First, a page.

By Catey Hill, MarketWatch
My husband is 65 and a lawyer and partner in his firm with a thriving practice; I am 59 years old. We have three children (more on that below), and I was fortunate to be a stay-at-home mom. I now work part time, which is essentially just “play” money. Although I’m college-educated, I never had a career outside of the home.
Our youngest recently graduated from college and is now working full time. We provided a college education for all three children, and we were easily able to afford it. We make a very good income (over $500,000 a year), although we live in an expensive city and our income tax bracket is astronomical.
Our oldest child, a son, had mental health and addiction issues for a decade. We spent a small fortune trying to help him by sending him to multiple rehabs, sober living housing, psychiatric counseling, living expenses when he was unable to work or go to school, paying for his college education, etc. He took his own life several years ago, which left us utterly devastated. We have tried our best to move forward, but money for our retirement is simply not there.
The pluses are that my husband is healthy, fit, and energetic and has an excellent law practice. Assuming he remains in good health, he can work for many more years and plans to do just that. We own a home that will be paid for in 7 years, and at this time is worth around $1.4 million. If we sold it tomorrow, we could net a million dollars in equity. Our city is rapidly growing and homes prices have become very high, so it would be difficult to find a home for less than $750,000 (if we were lucky).
Do you advise sitting tight as our home continues to appreciate, or try to downsize and pay for a home in full with cash? We bought our house for a song when the market was down. We have emptied our IRAs and have a great deal of credit card debt, which I hope to have paid off in full in the next 18 months — and we’d like to save for retirement.
I’m mortified to speak to a financial adviser. Any advice would be sincerely appreciated.
Thank you so much,
What's the difference between a 401(k) and a Roth 401(k)?
A deep look into the different retirement accounts available - 401(k), Roth 401(k), IRA, Roth IRA - and how to tell what's best for you.
It was hard for me to know how to begin this column to you, other than to offer my deepest condolences about your son. I think any parent reading this (and I’m one of them) can relate to your willingness to spend so much of your savings to help your son.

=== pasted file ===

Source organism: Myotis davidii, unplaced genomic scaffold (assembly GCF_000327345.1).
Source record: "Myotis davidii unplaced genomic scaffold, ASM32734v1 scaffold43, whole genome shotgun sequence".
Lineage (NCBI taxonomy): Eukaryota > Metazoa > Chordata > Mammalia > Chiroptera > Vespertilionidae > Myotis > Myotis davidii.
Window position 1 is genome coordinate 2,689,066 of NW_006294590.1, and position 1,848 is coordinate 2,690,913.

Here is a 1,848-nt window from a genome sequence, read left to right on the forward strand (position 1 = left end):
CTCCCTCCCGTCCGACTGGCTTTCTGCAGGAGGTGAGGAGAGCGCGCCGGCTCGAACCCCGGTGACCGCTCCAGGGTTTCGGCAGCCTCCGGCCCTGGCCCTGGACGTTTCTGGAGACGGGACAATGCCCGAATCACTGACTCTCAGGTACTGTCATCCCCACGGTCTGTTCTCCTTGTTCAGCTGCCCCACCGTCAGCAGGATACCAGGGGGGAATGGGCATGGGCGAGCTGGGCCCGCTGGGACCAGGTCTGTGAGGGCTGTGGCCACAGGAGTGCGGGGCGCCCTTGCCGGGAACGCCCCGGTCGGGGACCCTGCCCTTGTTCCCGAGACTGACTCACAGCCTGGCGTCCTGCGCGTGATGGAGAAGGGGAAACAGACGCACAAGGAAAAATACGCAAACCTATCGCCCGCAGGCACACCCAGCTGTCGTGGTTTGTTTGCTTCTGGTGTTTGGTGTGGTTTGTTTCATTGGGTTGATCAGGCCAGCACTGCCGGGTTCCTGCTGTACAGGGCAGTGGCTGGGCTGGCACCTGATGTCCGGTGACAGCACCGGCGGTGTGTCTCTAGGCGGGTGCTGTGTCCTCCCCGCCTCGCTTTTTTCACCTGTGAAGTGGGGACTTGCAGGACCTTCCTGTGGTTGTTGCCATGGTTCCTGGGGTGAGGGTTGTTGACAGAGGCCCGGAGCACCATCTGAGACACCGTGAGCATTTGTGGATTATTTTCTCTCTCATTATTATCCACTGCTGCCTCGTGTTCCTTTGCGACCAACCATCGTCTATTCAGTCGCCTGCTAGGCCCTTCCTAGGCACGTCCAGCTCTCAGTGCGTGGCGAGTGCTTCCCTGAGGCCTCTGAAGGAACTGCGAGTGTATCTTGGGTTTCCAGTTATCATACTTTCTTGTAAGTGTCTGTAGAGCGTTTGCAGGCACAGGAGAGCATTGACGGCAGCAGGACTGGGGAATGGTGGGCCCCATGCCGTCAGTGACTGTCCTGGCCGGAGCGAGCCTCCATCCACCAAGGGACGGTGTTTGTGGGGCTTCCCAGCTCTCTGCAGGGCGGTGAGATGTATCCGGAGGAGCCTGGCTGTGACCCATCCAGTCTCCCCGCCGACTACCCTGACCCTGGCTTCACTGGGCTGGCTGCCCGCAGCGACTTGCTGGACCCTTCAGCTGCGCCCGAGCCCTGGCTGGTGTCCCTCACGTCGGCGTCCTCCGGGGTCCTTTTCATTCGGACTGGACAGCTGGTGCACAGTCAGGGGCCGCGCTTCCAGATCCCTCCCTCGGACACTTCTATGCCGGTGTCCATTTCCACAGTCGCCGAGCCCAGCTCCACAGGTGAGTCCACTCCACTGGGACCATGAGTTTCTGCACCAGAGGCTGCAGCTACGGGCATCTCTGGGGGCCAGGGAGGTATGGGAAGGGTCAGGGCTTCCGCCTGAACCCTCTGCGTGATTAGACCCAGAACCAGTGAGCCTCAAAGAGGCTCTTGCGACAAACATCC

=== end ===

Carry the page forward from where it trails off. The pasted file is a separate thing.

Please don’t be “mortified” to speak to a financial adviser. You’re human, and if there’s one thing I’ve learned from writing about personal finance for a decade, it’s this: Almost everyone has something in their financial lives that they feel embarrassed about.
The silver lining here is that you’ve got a high income and a ton of equity in your home. You have options even though it may not feel like it right now. Here’s how several experts think you should proceed going forward.
Sell your home and move to a cheaper spot, using the proceeds from that sale to pay down your credit card debt as quickly as you can and start saving more for retirement, says certified financial planner Brian Bruggeman, a vice president at Baker Boyer in Walla Walla, Wash . You could buy a cheaper place. Or you might even consider renting for a few years, says Shannon McLay, the founder and CEO of The Financial Gym .
If you can, consider switching to a 0% interest rate credit card while you repay the balance — though be sure to pay it off before the 0% period expires. It’s also important that you use this time to make a budget and see where you can make larger cuts in your spending to free up as much cash as you can, Bruggeman adds.
“Pay off your credit card debt as soon as possible. The less debt you carry, the more spendable income you’ll have in retirement—period,” explains Kimberly Foss, f ounder of Empyrion Wealth Management in Roseville, Calif.
You should also start saving for retirement with those extra funds, says Foss, who recommends putting down 20% on the new home (to avoid having to pay private mortgage insurance) and investing the rest to “help provide additional income for retirement.”
As for how to start saving for retirement, “the first place to look is their workplace retirement plans,” says Bruggeman, who suggests your husband max his plan and you do the same if you have a workplace plan. Because your husband is over 50, he can contribute $26,000 to a 401(k) in 2020.
Then, he adds, consider maxing out any tax-advantaged accounts you have access to, such as an HSA, or potentially funding what’s called a backdoor Roth IRA. (Y ou can read more about backdoor Roth IRAs here ; Foss notes that you should consult with a tax adviser if you are considering this plan.) “The rules around backdoor Roth IRAs are a little tricky if they have outside IRAs, so they’ll want to do their homework before pursuing that strategy. If they are able to fund their employer plans and other tax advantaged accounts, they should fund a joint investment account and invest in a tax-efficient portfolio,” he adds. (Read more about spousal IRAs here.)
It’s also a good idea, as you are already planning, for your husband to continue working as long as he can, experts say. And though you might be tempted to take Social Security early, don’t.
“Your husband should delay taking Social Security benefits until at least age 70. As long as he is in good health and enjoys working as an attorney, he should not begin taking Social Security benefits. His benefit will reach its maximum level at age 70, though he need not begin claiming it until he is ready. You should consider claiming your spousal benefit when your husband reaches age 70, whether he retires then or not,” Foss explains.